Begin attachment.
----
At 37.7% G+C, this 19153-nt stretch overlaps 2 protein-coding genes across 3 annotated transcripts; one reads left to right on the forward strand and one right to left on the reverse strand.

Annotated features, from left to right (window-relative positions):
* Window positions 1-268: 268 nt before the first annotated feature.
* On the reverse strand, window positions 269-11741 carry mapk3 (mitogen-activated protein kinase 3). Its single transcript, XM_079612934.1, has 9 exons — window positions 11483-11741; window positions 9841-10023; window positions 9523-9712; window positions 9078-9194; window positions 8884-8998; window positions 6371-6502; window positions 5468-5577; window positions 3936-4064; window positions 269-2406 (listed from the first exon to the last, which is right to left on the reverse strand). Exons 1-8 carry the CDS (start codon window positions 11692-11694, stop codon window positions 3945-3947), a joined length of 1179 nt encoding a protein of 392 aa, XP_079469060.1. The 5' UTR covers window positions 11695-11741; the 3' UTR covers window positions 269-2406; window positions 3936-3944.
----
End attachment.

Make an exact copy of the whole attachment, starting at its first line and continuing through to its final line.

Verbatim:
At 37.7% G+C, this 19153-nt stretch overlaps 2 protein-coding genes across 3 annotated transcripts; one reads left to right on the forward strand and one right to left on the reverse strand.

Annotated features, from left to right (window-relative positions):
* Window positions 1-268: 268 nt before the first annotated feature.
* On the reverse strand, window positions 269-11741 carry mapk3 (mitogen-activated protein kinase 3). Its single transcript, XM_079612934.1, has 9 exons — window positions 11483-11741; window positions 9841-10023; window positions 9523-9712; window positions 9078-9194; window positions 8884-8998; window positions 6371-6502; window positions 5468-5577; window positions 3936-4064; window positions 269-2406 (listed from the first exon to the last, which is right to left on the reverse strand). Exons 1-8 carry the CDS (start codon window positions 11692-11694, stop codon window positions 3945-3947), a joined length of 1179 nt encoding a protein of 392 aa, XP_079469060.1. The 5' UTR covers window positions 11695-11741; the 3' UTR covers window positions 269-2406; window positions 3936-3944.